Speech Technology Magazine

 

Biographical Information

Walter Rolandi
Founder
The Voice User Interface Company, LLC
wrolandi@wrolandi.com
803-252-9995

Dr. Rolandi is an official advisor to the gethuman.com movement. A writer for CRM Magazine, he also writes a regular column called The Human Factor for Speech Technology magazine. He owns The Voice User Interface Company, LLC, a private consultancy specialized in the design and empirical assessment of voice user interfaces.

Articles By Walter Rolandi

Can We Talk?

Conversational interfaces still can't match human-level dialogues.
Posted 07 Mar 2018 - Winter 2018 Issue - by Walter Rolandi

The Persona Craze Nears an End

An over-the-top persona could push users over the edge.
Posted 01 Jun 2007 - June 2007 - by Walter Rolandi

Do Cultural Differences Make a Difference?

A common experience unites all telephone users around the world
Posted 01 May 2007 - May 2007 - by Walter Rolandi

Is Your VUI Out of Tune?

Testing prompts for functional effectiveness is a fundamental tuning activity
Posted 01 Apr 2007 - April 2007 - by Walter Rolandi

Aligning Customer and Company Goals Through VUI

Reducing the cost of customer service should come second to keeping the customer happy
Posted 01 Mar 2007 - March 2007 - by Walter Rolandi

The Pains of Main Are Plainly VUI's Bane

Automated systems are becoming more prevalent, and the debate between directed dialogues and natural language interfaces is heating up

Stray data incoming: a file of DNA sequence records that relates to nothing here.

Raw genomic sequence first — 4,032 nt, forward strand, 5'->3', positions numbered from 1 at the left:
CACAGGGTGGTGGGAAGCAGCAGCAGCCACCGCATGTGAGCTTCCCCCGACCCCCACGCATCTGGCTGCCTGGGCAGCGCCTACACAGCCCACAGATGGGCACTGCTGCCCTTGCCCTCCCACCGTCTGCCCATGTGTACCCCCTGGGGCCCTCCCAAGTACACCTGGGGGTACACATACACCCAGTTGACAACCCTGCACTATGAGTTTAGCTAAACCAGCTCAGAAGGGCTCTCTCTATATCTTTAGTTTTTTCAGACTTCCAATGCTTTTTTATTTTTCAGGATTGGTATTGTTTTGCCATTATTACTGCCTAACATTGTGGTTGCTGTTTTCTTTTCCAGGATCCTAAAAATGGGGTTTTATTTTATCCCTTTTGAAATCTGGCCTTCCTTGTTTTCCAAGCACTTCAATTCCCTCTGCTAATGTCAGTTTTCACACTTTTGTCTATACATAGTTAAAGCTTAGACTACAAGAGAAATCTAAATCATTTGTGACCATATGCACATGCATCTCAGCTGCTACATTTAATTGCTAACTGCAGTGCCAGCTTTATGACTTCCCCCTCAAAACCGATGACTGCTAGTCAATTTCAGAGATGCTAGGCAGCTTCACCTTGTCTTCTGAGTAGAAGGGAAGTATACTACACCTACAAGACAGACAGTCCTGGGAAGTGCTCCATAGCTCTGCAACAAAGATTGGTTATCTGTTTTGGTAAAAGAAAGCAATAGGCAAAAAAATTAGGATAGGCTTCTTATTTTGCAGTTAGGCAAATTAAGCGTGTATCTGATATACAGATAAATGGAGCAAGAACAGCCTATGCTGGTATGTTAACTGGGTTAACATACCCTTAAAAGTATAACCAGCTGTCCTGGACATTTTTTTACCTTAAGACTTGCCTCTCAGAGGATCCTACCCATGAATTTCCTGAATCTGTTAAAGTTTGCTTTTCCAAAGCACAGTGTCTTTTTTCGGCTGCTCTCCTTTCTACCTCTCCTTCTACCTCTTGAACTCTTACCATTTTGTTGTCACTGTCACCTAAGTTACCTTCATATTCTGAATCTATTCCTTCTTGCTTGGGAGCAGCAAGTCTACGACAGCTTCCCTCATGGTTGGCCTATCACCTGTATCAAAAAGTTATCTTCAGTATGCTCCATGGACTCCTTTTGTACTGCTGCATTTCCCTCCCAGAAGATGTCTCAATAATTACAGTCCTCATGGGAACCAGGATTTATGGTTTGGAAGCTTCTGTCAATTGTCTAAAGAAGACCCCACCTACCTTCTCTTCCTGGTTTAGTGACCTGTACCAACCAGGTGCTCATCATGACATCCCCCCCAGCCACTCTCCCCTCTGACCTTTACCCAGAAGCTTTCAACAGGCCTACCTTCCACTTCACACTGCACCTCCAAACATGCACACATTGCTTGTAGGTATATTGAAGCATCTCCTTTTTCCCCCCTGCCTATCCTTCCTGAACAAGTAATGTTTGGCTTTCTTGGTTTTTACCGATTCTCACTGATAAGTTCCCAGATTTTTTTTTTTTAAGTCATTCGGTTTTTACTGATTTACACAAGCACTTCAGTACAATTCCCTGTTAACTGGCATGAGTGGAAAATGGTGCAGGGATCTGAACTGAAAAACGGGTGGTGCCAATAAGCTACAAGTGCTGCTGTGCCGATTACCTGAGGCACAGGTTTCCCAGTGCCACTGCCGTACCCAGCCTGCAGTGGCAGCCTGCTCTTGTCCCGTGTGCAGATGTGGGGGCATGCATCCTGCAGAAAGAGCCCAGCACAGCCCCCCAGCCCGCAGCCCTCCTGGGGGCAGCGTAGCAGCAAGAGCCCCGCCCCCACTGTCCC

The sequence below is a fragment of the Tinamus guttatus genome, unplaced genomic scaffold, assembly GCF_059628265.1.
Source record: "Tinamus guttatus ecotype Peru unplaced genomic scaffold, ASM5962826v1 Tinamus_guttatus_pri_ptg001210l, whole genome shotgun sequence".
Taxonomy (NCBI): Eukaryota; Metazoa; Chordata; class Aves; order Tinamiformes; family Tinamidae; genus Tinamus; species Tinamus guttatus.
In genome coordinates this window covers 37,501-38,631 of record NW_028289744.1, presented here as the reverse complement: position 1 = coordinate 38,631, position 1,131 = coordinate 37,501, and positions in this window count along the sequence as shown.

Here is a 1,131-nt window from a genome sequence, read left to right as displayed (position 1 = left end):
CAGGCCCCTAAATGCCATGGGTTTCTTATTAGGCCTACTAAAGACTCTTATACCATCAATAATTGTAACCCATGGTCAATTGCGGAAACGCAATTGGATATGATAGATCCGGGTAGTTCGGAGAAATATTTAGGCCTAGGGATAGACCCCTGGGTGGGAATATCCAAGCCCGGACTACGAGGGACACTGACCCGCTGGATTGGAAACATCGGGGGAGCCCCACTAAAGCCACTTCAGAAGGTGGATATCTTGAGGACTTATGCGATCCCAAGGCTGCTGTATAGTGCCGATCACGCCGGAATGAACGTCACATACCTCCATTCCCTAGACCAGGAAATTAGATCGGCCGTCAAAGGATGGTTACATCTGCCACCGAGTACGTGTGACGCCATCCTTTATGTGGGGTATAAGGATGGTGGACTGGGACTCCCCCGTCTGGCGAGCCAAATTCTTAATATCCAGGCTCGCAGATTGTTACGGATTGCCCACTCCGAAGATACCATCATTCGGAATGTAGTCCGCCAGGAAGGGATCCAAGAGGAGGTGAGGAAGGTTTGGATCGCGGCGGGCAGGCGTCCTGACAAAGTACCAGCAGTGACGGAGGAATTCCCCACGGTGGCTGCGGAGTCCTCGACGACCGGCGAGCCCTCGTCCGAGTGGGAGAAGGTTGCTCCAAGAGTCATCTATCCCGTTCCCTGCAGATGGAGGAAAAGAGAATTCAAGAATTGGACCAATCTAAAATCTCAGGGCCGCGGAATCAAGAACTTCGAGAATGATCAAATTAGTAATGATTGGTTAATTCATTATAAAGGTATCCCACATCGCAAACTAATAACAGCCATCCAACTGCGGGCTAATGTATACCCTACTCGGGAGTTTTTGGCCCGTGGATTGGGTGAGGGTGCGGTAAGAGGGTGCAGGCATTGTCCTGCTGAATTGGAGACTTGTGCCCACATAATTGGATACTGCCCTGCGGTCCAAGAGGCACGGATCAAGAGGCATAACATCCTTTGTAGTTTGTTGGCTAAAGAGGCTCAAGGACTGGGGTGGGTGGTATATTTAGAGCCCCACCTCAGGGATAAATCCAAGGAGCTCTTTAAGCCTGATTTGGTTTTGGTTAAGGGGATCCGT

Posted 30 Jan 2007 - January/February 2007 - by Walter Rolandi

The gethuman Factor

Much of the tone of SpeechTEK 2006, held in New York this summer, was set by its opening keynote address. In the presentation, Paul English, founder of gethuman.com, outlined some of the desirable characteristics of a "gethuman standard" for self-service systems.
Posted 09 Nov 2006 - November/December 2006 - by Walter Rolandi

The More Things Change...

Recently, I had a customer service problem that obliged me to call customer service. I heard the company had recently implemented a speech recognition self-service system and I was curious to see how converting to speech would improve its self-service process. I was shocked when my call was answered with the following: "Thank you for calling the Acme Company. Please pay careful attention because our menu options have recently changed."
Posted 12 Sep 2006 - September/October 2006 - by Walter Rolandi

The Value of Speech Analytics

In this special section of Speech Technology Magazine, you will find an overview of the major applications for speech analytics within the enterprise environment provided by Datamonitor, followed by a concise discussion of the role of speech analytics in quality monitoring by SER Solutions.
Posted 12 Sep 2006 - September/October 2006 - by Walter Rolandi

Detecting Emotion: Prevention Is Better Than Cure

I am not sure how much progress has been made in detecting all possible emotional states in users, but detecting anger can be relatively easy.
Posted 08 May 2006 - May/June 2006 - by Walter Rolandi

Speech Recognition and Telegraphic Speech

What Is Telegraphic Speech?Telegraphic speech is typically observed in language-learning toddlers and people who are re-learning to speak after having suffered some neurological trauma such as a stroke. It is characterized by minimalistic utterances which often are no more than noun-verb combinations. For instance, a baby might say, “give juice,” as opposed to a more grammatically complete and socially appropriate utterance, such as, “Can you give me some juice, please?” …
Posted 07 Nov 2005 - November/December 2005 - by Walter Rolandi

Some Things Are Better Left Unsaid

Bad User!It is not at all uncommon to be scolded by an application in the Dual Tone Multi-frequency (DTMF) world. To wit: System: To do [this], press one. To do [that], press, two.User: (presses DTMF three)System: That is an incorrect response! And while the tendency to scold is less prevalent in the speech world, it has not entirely disappeared. Consider the following: …